Obviously if we could change the GPS class, we’d opt to create that separate interface and eliminate all of these problems.  But what if we cannot?

We could wrap the interface in an adapter (we’ll leave DashLight out of the discussion from this point forward):

Wrapping the dependency

GPSWrapper is our class, which we created just for this purpose, so we could mock it.  Clearly we would have to change BoundaryAlarm in this case, as it no longer directly depends on GPS but rather on the GPSWrapper, and these two are not interchangeable.  But, if we can change BoundaryAlarm and cannot change GPS, then this technique is appropriate.

Note that the adapter and the “real” GPS have the same method name in this example.  This is for simplicity; we could have called the method in the adapter anything we chose.  If the team implementing the real GPS chose a method name we disliked (maybe we think it is unclear, or overly generic) this is also an opportunity to change this, and to make our code more readable.

Note also that the adapter is kept extremely simple; we are not going to be able to test it in TDD (we will do so in integration testing, but those are not run frequently) and so we really don’t want it to have any kind of complex behavior that might fail.  We’ll probably do something like this:

public GPSWrapper {
    private GPS myGPS;
    public GPSWrapper() {
        myGPS = new GPS();
    }
    public virtual Location GetCurrentLocation() {
        return myGPS.GetCurrentLocation();
    }
}


There’s very little to this, and that’s intentional.  Whenever we create object like this (to wrap any dependency, like the database, the UI, the network, whatever) we call them “periphery objects” because they live on the boundary between the system we are developing and are responsible for, and other systems that we seek to control by mocking.  We obviously cannot write TDD-style tests for these objects, and so we always keep them as minimal as possible.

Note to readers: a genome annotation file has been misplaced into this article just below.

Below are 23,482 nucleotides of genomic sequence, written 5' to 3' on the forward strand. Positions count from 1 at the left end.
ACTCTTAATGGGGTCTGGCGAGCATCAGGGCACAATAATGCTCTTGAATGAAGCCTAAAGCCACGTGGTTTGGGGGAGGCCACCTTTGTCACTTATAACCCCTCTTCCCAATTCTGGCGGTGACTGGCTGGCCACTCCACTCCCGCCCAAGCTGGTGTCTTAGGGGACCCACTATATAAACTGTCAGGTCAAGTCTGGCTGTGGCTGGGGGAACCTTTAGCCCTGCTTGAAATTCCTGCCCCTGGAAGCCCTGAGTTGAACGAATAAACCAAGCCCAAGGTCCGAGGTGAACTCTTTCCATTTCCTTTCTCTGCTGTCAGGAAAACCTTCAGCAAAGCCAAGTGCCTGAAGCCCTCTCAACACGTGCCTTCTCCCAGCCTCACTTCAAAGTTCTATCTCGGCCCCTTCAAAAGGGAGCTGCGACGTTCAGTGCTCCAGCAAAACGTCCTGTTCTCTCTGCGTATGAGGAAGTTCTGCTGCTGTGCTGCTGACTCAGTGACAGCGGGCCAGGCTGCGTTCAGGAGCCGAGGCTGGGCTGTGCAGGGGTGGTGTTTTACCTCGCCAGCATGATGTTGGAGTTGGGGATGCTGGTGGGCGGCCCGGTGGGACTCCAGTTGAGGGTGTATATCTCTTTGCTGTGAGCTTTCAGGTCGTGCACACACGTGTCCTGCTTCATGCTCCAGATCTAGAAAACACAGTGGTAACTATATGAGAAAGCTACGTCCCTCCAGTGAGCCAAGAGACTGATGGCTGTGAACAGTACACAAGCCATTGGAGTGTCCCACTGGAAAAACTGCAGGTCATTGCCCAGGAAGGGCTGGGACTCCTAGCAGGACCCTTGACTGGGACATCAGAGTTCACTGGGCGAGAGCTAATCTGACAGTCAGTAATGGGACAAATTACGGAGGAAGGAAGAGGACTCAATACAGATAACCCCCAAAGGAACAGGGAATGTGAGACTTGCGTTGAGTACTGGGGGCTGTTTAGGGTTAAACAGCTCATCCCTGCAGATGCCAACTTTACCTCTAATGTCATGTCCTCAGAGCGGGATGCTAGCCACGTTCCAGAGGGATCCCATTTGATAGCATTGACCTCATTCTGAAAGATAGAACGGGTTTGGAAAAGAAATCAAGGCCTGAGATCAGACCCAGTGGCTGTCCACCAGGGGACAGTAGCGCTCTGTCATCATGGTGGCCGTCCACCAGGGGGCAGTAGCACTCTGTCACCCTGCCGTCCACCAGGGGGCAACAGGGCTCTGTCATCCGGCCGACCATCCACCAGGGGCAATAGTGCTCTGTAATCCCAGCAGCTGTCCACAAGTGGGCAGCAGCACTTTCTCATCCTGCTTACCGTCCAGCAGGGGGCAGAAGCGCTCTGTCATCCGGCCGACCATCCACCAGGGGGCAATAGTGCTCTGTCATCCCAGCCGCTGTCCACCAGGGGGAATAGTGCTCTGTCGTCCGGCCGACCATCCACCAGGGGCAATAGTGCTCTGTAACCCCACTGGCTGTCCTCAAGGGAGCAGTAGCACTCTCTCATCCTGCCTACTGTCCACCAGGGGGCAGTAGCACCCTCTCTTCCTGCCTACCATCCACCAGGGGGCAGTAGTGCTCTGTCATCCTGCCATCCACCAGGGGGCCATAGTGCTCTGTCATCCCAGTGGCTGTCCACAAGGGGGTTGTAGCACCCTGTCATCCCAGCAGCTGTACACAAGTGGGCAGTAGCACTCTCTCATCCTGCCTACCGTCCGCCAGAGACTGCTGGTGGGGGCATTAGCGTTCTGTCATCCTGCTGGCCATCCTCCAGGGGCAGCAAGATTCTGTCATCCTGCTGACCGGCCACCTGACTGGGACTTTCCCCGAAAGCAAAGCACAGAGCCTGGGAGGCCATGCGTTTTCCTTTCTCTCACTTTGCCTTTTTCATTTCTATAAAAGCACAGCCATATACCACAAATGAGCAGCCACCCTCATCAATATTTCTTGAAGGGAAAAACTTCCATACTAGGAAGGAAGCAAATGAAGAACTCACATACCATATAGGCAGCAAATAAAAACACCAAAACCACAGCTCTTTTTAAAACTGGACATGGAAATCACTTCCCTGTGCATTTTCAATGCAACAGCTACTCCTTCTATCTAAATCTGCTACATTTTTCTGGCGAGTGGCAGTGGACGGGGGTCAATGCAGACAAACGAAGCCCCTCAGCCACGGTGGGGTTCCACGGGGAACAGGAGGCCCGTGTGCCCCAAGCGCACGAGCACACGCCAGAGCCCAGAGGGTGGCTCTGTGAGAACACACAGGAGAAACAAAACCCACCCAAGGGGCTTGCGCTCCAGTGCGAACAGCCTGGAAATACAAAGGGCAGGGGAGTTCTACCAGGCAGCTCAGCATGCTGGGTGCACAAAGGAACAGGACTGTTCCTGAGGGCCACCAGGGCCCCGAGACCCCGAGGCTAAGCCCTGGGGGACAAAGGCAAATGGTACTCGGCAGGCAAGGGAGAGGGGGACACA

This solves most of the problems of direct inheritance.  Even if GPS is sealed and has non-virtual methods, our wrapper does not have these problems since we can create it any way we like.  However, note that the inheritance from the mock to the wrapper still means that the real wrapper will be instantiated at test time, and since the wrapper creates an instance of the original GPS object we may still find our test is too slow, or can only be run in the presence of the hardware, etc…  If this is a problem, we can take this one step further, and create an interface for wrapping:

Interface for Wrapping

This eliminates the inheritance coupling between the mock and the implementation entirely, and thus we create no instance of the actual wrapper implementation (GPSWrapperImp) at test time.  Our tests will run fast, be completely repeatable, and will not require the actual GPS system to run.

These are all techniques for creating mocks by hand.  Another approach is to use a mocking framework, a tool that creates these mocks for you.  We’ll examine an example of such a tool a bit later on, and also discuss what we like and dislike about the use of such tools.  In any case, whether you automate you mocks or write them by hand, every developer should know how to handcraft them, how they work, and what they do.


Next, in part 3, we’ll deal with different ways of injecting the mock into the class under test.  In these examples the issue was simple: the constructor of BoundaryAlarm takes its two dependencies as parameters, allowing the test to send in the mock instead of the actual object.  But what if we didn’t have this?  We need more techniques, and we’ll examine a few.

 


 

Part 1: https://www.projectmanagement.com/blog-post/68267/Mock-Objects--Part-1

Part 2: https://www.projectmanagement.com/blog-post/68254/Mock-Objects--Part-2

Part 3: https://www.projectmanagement.com/blog-post/68253/Mock-Objects--Part-3

Posted on: February 12, 2021 01:51 AM | Permalink